In September of 2000, Gryffin was on death row. I was just too naïve to know it. When I met him at an Atlanta-area shelter, I saw only an adorable 12-week-old puppy awaiting a home. He was black and gold and as friendly and clumsy as most puppies, but compared with his littermates, he was remarkably calm. His paperwork revealed he was a Retriever/Chow mix; the shelter named him Rebel. He was irresistible. I called Kevin, who was then my fiancé, and pleaded my case – Rebel’s case. The next day, Gryffin – the dog formerly known as Rebel – came home with me.
But what if we hadn’t adopted him? What if no one had? Then Gryffin would likely be dead, because each year in Georgia, more than 80% of dogs and cats at county shelters are killed, an estimated 300,000 animals, at a cost to state taxpayers of $100 million. Pregnant dogs and cats are killed upon drop-off.
“An epidemic is what it is,” says Ginny Millner, one of the founders of Fix Georgia Pets, an organization tackling the crisis of pet overpopulation, and “euthanasia isn’t the answer.”
For those of us living in the Northeast and on the West Coast, spaying and neutering dogs is common. In fact, Nora Parker, at New Jersey’s St. Hubert’s Animal Welfare Center, says it’s rare for dogs dropped off at its shelters not to be fixed.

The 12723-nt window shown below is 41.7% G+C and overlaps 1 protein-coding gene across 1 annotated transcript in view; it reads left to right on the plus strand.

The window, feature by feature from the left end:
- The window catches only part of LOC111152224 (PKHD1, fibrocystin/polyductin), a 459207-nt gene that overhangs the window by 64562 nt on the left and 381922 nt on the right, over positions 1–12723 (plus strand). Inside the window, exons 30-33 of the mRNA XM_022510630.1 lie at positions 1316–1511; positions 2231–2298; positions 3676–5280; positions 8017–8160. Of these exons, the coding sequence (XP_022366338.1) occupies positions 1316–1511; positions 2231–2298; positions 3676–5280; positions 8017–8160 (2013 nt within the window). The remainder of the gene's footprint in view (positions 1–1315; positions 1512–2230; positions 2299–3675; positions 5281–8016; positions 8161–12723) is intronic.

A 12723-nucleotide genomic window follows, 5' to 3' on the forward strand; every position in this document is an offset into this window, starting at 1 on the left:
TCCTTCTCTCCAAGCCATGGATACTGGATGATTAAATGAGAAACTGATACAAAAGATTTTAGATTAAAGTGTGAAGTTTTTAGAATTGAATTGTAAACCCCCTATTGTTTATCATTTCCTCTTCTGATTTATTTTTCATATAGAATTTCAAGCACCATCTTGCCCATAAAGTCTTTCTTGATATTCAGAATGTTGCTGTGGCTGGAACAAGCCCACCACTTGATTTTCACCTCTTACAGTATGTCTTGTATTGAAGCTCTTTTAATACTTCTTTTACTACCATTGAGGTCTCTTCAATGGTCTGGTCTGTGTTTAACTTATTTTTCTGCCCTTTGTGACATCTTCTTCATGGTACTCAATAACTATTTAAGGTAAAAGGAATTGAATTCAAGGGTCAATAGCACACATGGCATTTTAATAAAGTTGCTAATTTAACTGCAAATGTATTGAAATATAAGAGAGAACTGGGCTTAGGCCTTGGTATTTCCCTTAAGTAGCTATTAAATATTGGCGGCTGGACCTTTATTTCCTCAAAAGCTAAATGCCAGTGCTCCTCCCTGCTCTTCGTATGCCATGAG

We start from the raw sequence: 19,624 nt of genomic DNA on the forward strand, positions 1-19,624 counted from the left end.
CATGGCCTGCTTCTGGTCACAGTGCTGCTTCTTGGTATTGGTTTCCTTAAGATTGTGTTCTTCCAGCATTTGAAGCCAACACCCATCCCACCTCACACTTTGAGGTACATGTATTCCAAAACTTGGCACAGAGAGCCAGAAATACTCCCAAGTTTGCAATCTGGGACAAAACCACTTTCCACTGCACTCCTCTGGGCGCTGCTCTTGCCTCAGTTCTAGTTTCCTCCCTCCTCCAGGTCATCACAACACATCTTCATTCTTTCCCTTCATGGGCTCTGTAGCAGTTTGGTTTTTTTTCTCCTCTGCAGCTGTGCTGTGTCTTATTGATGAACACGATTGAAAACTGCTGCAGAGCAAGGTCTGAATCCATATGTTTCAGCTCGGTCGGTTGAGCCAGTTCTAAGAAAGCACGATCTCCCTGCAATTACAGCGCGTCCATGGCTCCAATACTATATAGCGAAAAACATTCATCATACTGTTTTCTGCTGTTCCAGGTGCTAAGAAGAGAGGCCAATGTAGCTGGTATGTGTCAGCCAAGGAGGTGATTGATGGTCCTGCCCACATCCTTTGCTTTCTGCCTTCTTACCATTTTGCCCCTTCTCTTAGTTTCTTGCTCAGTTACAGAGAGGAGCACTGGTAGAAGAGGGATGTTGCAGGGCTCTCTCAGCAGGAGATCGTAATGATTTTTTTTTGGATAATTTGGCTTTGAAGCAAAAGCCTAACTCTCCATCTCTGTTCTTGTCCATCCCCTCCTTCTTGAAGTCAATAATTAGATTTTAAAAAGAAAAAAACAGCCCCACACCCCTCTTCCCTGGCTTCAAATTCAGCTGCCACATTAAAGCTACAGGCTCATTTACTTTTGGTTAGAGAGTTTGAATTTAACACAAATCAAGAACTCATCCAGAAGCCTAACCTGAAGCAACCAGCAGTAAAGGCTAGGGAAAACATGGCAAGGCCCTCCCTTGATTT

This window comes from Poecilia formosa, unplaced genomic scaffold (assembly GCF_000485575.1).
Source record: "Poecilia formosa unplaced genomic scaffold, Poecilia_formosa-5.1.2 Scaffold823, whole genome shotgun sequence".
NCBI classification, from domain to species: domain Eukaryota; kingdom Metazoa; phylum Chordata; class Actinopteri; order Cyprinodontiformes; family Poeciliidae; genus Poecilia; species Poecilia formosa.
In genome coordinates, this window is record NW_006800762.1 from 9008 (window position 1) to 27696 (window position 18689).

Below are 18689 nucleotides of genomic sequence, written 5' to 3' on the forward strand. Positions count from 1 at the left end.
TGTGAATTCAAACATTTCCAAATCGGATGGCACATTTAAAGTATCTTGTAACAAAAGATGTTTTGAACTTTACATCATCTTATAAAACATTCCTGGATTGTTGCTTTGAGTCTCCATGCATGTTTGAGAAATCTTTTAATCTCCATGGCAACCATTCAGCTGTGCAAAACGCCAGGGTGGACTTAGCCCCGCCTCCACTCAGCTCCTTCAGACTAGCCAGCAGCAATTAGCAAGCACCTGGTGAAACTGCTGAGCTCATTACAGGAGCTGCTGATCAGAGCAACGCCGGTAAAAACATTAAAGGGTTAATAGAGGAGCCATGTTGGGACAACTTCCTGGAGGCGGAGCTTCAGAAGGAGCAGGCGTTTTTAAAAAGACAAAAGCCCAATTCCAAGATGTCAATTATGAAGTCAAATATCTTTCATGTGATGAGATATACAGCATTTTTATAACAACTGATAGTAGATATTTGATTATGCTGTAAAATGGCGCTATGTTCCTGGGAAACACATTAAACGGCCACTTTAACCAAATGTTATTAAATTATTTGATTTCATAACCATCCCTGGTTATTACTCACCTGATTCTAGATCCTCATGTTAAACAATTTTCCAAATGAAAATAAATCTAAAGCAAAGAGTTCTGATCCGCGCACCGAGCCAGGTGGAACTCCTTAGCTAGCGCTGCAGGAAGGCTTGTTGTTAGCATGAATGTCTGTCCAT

That’s not the case across much of the South, where attitudes about dogs reflect the region’s rural and agrarian history. “People thought of dogs as animals, not pets,” says a good friend raised on a ten-acre farm in north Georgia. “A pet is something you care for. It lives inside the house; it is a companion.” Growing up, she says, people had “yard dogs” for protection. “If they didn’t protect your house they weren’t any good.” Healthcare for a dog, including spaying and neutering, was unthinkable. “People didn’t have extra money to spend on their kids, forget their dogs,” she says. So dogs lived outside the house, roaming freely, procreating at will.
Unfortunately today, much remains the same throughout large swaths of the South, resulting in females birthing litters that give rise to more litters. The numbers are so great that the ASPCA reports that “areas of the south are overwhelmed with more dogs than loving homes.” That’s why several rescue groups in the Northeast pull dogs from southern shelters, usually just days before the dogs are scheduled to be killed.
But rescue isn’t the solution, according to Ginny Millner, and no one in rescue disagrees. The term “band-aid” is bandied around a lot when talk turns to rescue. The solution – and the challenge – is getting dogs spayed and neutered.
Fix Georgia Pets, founded in March, is a non-profit organization devoted to raising awareness about responsible pet ownership and providing grants to clinics and organizations that provide low- and no-cost spay and neuter services to Georgia residents. Its goal: raise $5 million dollars to spay and neuter 100,000 animals in the next two years.
“It’s got to be done and it’s got to be done soon,” says Ginny Millner, “because the more you wait, the more animals you have.” And that means more animals living on deathrow.
Ginny Millner hopes Fix Georgia Pets will be a model replicated throughout the South. To learn more, go to www.fixgeorgiapets.org.